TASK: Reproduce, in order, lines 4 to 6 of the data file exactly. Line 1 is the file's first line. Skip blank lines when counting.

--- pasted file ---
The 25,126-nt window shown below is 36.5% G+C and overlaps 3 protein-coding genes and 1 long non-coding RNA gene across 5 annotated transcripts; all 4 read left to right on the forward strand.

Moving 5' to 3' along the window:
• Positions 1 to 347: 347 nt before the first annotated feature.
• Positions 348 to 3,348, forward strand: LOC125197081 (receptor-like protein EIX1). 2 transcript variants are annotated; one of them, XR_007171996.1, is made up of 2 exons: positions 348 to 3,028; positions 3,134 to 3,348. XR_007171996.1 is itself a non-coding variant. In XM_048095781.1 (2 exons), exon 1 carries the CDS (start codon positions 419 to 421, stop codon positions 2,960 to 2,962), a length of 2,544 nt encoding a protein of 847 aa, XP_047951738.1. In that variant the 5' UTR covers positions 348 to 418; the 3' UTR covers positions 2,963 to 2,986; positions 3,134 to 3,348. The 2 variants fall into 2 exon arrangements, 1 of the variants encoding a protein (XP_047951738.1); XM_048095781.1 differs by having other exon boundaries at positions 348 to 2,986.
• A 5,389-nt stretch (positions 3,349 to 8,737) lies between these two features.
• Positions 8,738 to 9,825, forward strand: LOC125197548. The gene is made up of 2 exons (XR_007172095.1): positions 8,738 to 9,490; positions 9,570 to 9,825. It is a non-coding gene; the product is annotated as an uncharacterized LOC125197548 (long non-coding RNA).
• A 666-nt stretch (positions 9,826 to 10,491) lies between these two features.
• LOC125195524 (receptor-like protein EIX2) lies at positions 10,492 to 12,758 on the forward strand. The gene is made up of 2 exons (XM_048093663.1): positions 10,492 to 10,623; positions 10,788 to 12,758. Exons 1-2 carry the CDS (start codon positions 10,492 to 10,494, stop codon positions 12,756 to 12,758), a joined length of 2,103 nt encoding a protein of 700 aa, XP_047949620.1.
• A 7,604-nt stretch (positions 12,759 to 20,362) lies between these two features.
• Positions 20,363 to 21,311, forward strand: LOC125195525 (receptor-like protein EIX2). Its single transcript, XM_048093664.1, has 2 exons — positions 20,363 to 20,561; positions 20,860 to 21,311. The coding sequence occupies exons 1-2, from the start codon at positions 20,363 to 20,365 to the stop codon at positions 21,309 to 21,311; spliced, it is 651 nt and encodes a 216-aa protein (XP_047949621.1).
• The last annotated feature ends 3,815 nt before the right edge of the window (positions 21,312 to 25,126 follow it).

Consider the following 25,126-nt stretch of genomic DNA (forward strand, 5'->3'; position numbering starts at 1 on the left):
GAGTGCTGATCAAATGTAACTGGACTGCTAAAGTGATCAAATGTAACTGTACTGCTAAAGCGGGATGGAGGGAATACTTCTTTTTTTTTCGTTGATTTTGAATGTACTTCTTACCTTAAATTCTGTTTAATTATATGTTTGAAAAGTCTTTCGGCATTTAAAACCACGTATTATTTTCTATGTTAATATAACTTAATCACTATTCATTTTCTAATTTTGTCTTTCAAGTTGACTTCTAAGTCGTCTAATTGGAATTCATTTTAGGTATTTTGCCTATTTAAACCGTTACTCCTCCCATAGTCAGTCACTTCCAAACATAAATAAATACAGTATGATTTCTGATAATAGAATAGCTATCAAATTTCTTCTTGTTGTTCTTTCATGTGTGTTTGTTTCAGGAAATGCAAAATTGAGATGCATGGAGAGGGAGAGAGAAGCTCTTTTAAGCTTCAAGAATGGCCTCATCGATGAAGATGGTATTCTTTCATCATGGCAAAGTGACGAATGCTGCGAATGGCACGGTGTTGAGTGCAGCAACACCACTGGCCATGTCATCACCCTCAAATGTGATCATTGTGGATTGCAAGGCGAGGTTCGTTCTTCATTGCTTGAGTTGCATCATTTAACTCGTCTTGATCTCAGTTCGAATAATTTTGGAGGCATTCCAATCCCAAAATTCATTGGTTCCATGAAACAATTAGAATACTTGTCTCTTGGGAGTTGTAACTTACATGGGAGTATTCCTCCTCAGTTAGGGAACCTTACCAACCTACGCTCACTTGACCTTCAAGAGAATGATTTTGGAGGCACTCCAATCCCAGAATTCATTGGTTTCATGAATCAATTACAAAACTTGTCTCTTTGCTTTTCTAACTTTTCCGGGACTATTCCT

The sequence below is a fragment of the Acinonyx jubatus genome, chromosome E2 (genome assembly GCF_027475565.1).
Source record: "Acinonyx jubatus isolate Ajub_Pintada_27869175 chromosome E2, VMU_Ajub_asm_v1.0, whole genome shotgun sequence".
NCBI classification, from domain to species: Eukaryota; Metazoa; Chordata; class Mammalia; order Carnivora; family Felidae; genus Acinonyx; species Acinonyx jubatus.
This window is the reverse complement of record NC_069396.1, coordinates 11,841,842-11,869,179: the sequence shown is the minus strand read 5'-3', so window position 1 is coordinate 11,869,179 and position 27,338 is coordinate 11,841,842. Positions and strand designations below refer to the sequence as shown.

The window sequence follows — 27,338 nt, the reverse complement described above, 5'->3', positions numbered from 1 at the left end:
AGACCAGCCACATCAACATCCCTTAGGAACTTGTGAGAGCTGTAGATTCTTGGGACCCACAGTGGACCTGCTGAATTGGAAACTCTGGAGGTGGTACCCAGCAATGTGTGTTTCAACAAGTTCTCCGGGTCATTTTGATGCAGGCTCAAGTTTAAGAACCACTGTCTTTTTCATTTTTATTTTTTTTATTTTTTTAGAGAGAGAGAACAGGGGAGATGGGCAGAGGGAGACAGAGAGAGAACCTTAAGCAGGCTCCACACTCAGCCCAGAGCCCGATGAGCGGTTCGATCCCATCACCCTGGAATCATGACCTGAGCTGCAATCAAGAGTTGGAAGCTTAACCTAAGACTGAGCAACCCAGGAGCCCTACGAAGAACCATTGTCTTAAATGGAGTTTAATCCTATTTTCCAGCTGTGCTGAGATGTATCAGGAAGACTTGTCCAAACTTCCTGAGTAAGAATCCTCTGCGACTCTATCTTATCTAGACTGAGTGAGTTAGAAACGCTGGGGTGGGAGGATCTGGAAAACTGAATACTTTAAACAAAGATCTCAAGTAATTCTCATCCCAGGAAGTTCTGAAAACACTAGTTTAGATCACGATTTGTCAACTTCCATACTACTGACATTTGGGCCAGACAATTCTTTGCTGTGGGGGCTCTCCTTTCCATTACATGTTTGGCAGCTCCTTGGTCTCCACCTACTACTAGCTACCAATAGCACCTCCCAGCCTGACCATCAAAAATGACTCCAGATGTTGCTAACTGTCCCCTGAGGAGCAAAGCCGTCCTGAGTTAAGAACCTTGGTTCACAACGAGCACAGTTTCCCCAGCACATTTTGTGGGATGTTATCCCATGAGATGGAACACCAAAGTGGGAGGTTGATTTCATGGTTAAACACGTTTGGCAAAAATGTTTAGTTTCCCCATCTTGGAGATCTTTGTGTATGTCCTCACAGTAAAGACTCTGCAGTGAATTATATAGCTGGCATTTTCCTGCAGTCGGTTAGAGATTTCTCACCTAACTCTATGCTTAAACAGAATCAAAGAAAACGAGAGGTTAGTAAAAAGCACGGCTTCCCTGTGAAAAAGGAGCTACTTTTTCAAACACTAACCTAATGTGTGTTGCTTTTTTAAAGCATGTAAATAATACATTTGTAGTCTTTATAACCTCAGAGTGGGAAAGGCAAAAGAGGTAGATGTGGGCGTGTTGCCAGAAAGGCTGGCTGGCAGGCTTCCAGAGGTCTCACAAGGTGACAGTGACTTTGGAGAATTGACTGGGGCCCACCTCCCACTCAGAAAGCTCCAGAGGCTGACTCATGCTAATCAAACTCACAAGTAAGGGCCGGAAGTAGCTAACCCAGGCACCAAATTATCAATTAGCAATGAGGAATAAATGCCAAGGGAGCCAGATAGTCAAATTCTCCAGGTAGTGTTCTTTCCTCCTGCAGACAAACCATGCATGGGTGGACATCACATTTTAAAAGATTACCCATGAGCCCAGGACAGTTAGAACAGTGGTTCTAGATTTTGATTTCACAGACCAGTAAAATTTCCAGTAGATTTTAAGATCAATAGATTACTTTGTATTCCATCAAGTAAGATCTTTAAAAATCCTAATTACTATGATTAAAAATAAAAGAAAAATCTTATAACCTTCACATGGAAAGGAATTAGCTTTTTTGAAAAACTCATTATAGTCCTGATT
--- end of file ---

• Positions 348 to 3,348, forward strand: LOC125197081 (receptor-like protein EIX1). 2 transcript variants are annotated; one of them, XR_007171996.1, is made up of 2 exons: positions 348 to 3,028; positions 3,134 to 3,348. XR_007171996.1 is itself a non-coding variant. In XM_048095781.1 (2 exons), exon 1 carries the CDS (start codon positions 419 to 421, stop codon positions 2,960 to 2,962), a length of 2,544 nt encoding a protein of 847 aa, XP_047951738.1. In that variant the 5' UTR covers positions 348 to 418; the 3' UTR covers positions 2,963 to 2,986; positions 3,134 to 3,348. The 2 variants fall into 2 exon arrangements, 1 of the variants encoding a protein (XP_047951738.1); XM_048095781.1 differs by having other exon boundaries at positions 348 to 2,986.
• A 5,389-nt stretch (positions 3,349 to 8,737) lies between these two features.
• Positions 8,738 to 9,825, forward strand: LOC125197548. The gene is made up of 2 exons (XR_007172095.1): positions 8,738 to 9,490; positions 9,570 to 9,825. It is a non-coding gene; the product is annotated as an uncharacterized LOC125197548 (long non-coding RNA).